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Parshas Bamidbar - Coffee, Torah & Shavuos   28 Iyar 5783

05/19/2023 09:07:33 AM

May19

Parshas Bamidbar typically occurs the week before the Yom Tov of Shavuos, as is the case this year. Several commentaries connect Bamidbar, the desert, as the prime location for the giving of the Torah. Har Sinai was not the tallest or mightiest mountain; it stood  smaller and less imposing than most of the surrounding mountains, representing humility, a necessary ingredient for one to succeed in Torah studies. Additionally, the desert is an area of the world that is “ownerless,” reflecting the notion of how no one person can claim the Torah as uniquely his own; the Torah is available for all of us to embrace - so long as we are up and awake. The tradition to stay up all night learning is to metakein, to fix the error of our ancestors who overslept the morning of Kabbolas HaTorah on Shavuos. Therefore, to ensure we don’t oversleep, we simply do not go to bed. A tool many use to stay up and study both secular and Torah subjects is to ingest caffeine through drinking two main beverages: coffee, and coke.

Shavuos is a major two-day festival holiday commemorating the date when God gave us the Torah on Mount Sinai. Every year for over 3,000 years, we celebrate this beautiful holiday by renewing our deep commitment to and acceptance of the gift of our Torah from Hashem; every Shavous Hashem ‘relives’ this precious gift to us.  Even though Shavous is not equivalent to the typically accompanying American secular Memorial Day which commemorates and honors those who lost their lives defending the United States, Shavous does include saying Yizkor, a perfect time to honor our deceased loved ones.

 As the summer approaches I recall a story that took place with my friend Buddy. Over the course of many summers, Buddy and a few of his friends worked at a few kosher hotels in the Catskills, a region in upstate New York. diligently the owner, of blessed memory, worked diligently at saving money and more importantly squeezing out every possible value of anything and everything in sight (and out of sight, HINT). The waiters were each given five Sanka coffee packets to serve to the guests. The waiters had to retrieve the opened packets and return them to the owner who then gave each of the waiters five new packets to distribute. At first, the staff reasoned that the owner was afraid guests and or staff were taking the coffee packets out of the dining room for later use… or who knows what, perhaps to sell them? Lo and behold, one day my friend Buddy witnessed the owner slicing the open coffee packets completely down the side to get to the few granules remaining in the bottom and sides of each packet and brushing them into a jar. My friend didn’t dare say anything but remarked that by the end of the summer this hotel owner had filled an entire jar with the remnants of the grinds from those used packets coffee!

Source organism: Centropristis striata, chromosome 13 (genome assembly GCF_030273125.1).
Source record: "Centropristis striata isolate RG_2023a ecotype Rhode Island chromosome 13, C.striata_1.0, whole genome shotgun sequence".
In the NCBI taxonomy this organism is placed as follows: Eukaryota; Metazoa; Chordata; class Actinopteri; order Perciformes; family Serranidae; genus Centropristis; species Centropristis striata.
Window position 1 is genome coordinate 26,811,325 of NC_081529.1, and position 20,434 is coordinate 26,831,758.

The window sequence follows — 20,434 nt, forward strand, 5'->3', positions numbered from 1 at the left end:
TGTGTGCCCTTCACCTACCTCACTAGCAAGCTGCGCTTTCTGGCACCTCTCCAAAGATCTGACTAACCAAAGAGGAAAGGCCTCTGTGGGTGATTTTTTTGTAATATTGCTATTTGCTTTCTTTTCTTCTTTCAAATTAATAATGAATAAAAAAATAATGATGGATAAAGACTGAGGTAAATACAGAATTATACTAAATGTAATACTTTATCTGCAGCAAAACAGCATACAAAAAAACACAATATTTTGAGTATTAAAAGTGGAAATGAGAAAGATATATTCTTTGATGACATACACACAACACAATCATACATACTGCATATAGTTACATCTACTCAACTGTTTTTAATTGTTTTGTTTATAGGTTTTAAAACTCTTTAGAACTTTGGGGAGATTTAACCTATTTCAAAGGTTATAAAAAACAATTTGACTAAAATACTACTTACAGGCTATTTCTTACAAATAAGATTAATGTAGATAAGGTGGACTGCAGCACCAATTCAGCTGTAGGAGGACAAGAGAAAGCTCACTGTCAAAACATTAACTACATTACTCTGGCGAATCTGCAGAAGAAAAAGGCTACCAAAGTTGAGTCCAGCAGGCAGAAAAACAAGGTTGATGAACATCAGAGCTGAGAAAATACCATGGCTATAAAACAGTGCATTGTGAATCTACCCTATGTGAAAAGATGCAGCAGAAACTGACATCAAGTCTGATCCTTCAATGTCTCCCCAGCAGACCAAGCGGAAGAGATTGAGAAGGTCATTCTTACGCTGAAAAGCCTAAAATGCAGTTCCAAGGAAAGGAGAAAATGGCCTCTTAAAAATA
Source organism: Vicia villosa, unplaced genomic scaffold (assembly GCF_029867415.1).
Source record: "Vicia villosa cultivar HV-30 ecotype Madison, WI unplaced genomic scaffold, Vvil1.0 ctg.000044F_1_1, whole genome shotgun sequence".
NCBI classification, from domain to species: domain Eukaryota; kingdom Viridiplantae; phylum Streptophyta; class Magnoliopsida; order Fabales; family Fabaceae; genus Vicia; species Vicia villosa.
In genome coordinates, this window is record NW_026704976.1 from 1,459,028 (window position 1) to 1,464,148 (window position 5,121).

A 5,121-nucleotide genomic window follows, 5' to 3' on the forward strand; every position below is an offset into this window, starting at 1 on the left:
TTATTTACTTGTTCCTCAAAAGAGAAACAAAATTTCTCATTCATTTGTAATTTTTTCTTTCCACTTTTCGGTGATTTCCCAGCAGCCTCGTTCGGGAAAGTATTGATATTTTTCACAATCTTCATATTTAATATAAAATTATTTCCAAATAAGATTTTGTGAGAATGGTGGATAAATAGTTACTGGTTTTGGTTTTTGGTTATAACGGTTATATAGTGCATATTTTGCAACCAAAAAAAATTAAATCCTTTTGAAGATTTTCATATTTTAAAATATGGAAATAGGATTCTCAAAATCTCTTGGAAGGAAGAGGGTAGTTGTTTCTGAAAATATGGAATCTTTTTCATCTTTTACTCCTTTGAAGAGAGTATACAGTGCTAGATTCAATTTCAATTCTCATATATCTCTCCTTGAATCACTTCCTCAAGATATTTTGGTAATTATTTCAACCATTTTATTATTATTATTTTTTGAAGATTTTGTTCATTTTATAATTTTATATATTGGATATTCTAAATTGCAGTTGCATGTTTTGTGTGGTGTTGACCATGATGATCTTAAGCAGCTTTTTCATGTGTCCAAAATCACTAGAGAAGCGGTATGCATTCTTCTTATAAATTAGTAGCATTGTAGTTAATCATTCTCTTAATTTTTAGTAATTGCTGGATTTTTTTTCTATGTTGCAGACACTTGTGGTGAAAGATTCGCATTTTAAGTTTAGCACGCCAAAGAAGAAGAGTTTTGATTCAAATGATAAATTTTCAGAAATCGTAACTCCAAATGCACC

There is a famous  expression “Good to the Last Drop” – a phrase actually used by Theodore Roosevelt, later adopted by Maxwell House Coffee in 1917. In truth, every Jew knows why Maxwell House had such success. There is no question it is attributed to the advertising for Pesach as the most famous Haggada which became known as the ‘Maxwell House edition’ Haggadah.